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142
Scalable gpu graph traversal
 In 17th ACM SIGPLAN Symposium on Principles and Practice of Parallel Programming, PPoPP’12
, 2012
"... Breadthfirst search (BFS) is a core primitive for graph traversal and a basis for many higherlevel graph analysis algorithms. It is also representative of a class of parallel computations whose memory accesses and work distribution are both irregular and datadependent. Recent work has demonstrate ..."
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Cited by 64 (1 self)
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Breadthfirst search (BFS) is a core primitive for graph traversal and a basis for many higherlevel graph analysis algorithms. It is also representative of a class of parallel computations whose memory accesses and work distribution are both irregular and datadependent. Recent work has demonstrated the plausibility of GPU sparse graph traversal, but has tended to focus on asymptotically inefficient algorithms that perform poorly on graphs with nontrivial diameter. We present a BFS parallelization focused on finegrained task management constructed from efficient prefix sum that achieves an asymptotically optimal O(V+E) work complexity. Our implementation delivers excellent performance on diverse graphs, achieving traversal rates in excess of 3.3 billion and 8.3 billion traversed edges per second using single and quadGPU configurations, respectively. This level of performance is several times faster than stateoftheart implementations both CPU and GPU platforms.
Copperhead: Compiling an embedded data parallel language
 In Principles and Practices of Parallel Programming, PPoPP’11
, 2011
"... Modern parallel microprocessors deliver high performance on applications that expose substantial finegrained data parallelism. Although data parallelism is widely available in many computations, implementing data parallel algorithms in lowlevel languages is often an unnecessarily difficult task. T ..."
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Cited by 62 (4 self)
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Modern parallel microprocessors deliver high performance on applications that expose substantial finegrained data parallelism. Although data parallelism is widely available in many computations, implementing data parallel algorithms in lowlevel languages is often an unnecessarily difficult task. The characteristics of parallel microprocessors and the limitations of current programming methodologies motivate our design of Copperhead, a highlevel data parallel language embedded in Python. The Copperhead programmer describes parallel computations via composition of familiar data parallel primitives supporting both flat and nested data parallel computation on arrays of data. Copperhead programs are expressed in a subset of the widely used Python programming language and interoperate with standard Python modules, including libraries for numeric computation, data visualization, and analysis. In this paper, we discuss the language, compiler, and runtime features that enable Copperhead to efficiently execute data parallel code. We define the restricted subset of Python which Copperhead supports and introduce the program analysis techniques necessary for compiling Copperhead code into efficient lowlevel implementations. We also outline the runtime support by which Copperhead programs interoperate with standard Python modules. We demonstrate the effectiveness of our techniques with several examples targeting the CUDA platform for parallel programming on GPUs. Copperhead code is concise, on average requiring 3.6 times fewer lines of code than CUDA, and the compiler generates efficient code, yielding 45100 % of the performance of handcrafted, well optimized CUDA code.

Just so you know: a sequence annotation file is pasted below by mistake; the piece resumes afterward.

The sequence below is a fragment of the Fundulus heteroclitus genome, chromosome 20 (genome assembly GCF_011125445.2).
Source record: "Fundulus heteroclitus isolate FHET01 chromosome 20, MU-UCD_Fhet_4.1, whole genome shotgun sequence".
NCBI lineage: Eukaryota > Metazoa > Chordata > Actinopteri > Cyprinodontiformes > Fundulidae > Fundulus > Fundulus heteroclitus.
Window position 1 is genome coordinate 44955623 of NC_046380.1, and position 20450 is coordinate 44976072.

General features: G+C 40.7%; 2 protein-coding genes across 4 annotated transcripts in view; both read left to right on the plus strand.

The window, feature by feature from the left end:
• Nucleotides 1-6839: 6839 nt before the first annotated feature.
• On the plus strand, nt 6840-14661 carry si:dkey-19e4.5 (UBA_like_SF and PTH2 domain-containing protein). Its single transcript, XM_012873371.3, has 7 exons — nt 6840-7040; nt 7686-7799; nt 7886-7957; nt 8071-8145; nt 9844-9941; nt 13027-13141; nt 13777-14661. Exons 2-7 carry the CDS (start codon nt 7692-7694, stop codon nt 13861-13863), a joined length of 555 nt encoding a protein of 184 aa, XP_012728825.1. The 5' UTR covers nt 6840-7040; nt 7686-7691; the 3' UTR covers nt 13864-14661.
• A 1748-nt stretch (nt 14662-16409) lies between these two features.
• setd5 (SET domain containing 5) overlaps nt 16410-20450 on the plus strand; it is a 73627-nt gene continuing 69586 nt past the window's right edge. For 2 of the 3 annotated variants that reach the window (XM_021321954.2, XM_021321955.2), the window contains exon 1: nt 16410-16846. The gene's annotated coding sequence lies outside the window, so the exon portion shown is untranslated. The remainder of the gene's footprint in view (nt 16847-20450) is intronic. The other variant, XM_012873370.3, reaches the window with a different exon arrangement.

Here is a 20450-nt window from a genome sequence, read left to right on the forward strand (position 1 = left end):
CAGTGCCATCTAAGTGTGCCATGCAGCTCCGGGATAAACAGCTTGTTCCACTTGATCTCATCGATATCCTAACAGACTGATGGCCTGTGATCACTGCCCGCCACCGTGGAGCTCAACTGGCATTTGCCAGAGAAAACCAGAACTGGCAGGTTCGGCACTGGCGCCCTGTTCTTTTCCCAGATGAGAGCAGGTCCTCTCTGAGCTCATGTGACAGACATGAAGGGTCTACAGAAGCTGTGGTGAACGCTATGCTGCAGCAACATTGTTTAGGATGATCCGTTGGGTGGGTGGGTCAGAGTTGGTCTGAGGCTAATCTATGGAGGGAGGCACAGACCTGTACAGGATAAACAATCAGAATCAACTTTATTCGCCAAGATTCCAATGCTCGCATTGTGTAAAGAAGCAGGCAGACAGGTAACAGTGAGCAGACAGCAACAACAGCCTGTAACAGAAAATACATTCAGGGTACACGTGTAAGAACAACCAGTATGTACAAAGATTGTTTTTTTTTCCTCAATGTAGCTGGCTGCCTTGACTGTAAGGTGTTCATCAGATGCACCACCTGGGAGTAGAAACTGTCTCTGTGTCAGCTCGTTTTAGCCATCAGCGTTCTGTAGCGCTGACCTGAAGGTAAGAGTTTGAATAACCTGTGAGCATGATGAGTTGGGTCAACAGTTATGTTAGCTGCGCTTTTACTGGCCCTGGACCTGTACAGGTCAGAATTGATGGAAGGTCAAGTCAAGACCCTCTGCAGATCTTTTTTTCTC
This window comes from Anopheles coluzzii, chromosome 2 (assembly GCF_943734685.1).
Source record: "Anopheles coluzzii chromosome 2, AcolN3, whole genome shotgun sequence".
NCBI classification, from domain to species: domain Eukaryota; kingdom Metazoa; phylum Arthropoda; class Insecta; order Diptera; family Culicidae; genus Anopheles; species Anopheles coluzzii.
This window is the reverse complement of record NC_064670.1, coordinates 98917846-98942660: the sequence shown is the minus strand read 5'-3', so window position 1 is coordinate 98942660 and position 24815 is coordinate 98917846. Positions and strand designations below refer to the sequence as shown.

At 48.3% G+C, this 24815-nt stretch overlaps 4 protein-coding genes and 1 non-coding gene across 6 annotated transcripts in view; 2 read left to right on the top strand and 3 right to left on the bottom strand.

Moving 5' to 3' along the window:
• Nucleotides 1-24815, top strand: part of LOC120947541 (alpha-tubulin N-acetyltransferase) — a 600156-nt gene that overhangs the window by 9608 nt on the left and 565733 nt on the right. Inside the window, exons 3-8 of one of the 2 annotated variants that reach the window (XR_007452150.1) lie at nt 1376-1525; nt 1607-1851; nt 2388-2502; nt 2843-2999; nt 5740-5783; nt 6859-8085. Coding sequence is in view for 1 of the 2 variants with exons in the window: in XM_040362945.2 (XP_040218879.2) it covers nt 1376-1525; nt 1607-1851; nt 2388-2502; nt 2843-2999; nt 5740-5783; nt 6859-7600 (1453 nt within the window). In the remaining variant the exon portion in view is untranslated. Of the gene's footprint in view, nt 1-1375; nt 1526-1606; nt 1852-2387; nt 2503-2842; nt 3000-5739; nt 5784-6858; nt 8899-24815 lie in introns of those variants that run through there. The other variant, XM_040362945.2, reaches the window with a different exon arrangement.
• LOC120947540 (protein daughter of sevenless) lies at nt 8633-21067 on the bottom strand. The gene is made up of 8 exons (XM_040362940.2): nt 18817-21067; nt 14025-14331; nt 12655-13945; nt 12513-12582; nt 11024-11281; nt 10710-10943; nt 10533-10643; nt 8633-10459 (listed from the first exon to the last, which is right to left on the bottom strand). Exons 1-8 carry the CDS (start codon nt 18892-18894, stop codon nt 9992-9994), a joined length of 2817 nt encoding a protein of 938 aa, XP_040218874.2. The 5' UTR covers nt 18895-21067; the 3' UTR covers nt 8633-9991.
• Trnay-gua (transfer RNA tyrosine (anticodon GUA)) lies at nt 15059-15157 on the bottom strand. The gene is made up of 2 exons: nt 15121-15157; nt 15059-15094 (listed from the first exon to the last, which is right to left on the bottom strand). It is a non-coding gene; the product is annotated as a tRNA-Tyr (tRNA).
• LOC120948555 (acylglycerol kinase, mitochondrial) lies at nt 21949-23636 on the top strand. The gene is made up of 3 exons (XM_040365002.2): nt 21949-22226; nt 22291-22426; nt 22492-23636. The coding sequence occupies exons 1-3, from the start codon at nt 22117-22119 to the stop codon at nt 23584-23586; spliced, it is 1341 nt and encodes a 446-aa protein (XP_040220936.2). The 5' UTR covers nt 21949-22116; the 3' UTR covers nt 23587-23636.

Multicore bundle adjustment
 In IEEE Conference on Computer Vision and Pattern Recognition (CVPR